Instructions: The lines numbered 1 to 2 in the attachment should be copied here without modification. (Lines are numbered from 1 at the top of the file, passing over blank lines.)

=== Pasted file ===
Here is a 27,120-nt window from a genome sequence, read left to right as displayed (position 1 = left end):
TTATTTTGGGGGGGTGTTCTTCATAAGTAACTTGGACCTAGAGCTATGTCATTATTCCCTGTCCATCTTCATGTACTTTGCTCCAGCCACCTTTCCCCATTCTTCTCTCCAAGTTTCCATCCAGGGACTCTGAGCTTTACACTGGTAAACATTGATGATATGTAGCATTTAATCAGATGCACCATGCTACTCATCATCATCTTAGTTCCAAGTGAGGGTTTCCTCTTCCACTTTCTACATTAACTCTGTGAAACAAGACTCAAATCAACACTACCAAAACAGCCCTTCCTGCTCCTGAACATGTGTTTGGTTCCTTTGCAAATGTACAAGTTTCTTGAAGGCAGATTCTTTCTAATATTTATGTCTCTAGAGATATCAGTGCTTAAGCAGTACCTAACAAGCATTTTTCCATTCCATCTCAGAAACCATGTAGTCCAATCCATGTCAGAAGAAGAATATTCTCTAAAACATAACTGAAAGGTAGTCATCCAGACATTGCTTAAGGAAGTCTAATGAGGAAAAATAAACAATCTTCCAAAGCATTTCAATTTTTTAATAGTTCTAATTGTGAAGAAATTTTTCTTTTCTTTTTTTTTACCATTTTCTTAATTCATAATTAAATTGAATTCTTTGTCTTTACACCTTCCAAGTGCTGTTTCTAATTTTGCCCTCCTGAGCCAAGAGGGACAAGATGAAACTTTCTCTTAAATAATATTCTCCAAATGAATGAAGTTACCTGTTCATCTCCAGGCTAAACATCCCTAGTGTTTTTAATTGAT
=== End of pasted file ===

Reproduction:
Here is a 27,120-nt window from a genome sequence, read left to right as displayed (position 1 = left end):
TTATTTTGGGGGGGTGTTCTTCATAAGTAACTTGGACCTAGAGCTATGTCATTATTCCCTGTCCATCTTCATGTACTTTGCTCCAGCCACCTTTCCCCATTCTTCTCTCCAAGTTTCCATCCAGGGACTCTGAGCTTTACACTGGTAAACATTGATGATATGTAGCATTTAATCAGATGCACCATGCTACTCATCATCATCTTAGTTCCAAGTGAGGGTTTCCTCTTCCACTTTCTACATTAACTCTGTGAAACAAGACTCAAATCAACACTACCAAAACAGCCCTTCCTGCTCCTGAACATGTGTTTGGTTCCTTTGCAAATGTACAAGTTTCTTGAAGGCAGATTCTTTCTAATATTTATGTCTCTAGAGATATCAGTGCTTAAGCAGTACCTAACAAGCATTTTTCCATTCCATCTCAGAAACCATGTAGTCCAATCCATGTCAGAAGAAGAATATTCTCTAAAACATAACTGAAAGGTAGTCATCCAGACATTGCTTAAGGAAGTCTAATGAGGAAAAATAAACAATCTTCCAAAGCATTTCAATTTTTTAATAGTTCTAATTGTGAAGAAATTTTTCTTTTCTTTTTTTTTACCATTTTCTTAATTCATAATTAAATTGAATTCTTTGTCTTTACACCTTCCAAGTGCTGTTTCTAATTTTGCCCTCCTGAGCCAAGAGGGACAAGATGAAACTTTCTCTTAAATAATATTCTCCAAATGAATGAAGTTACCTGTTCATCTCCAGGCTAAACATCCCTAGTGTTTTTAATTGAT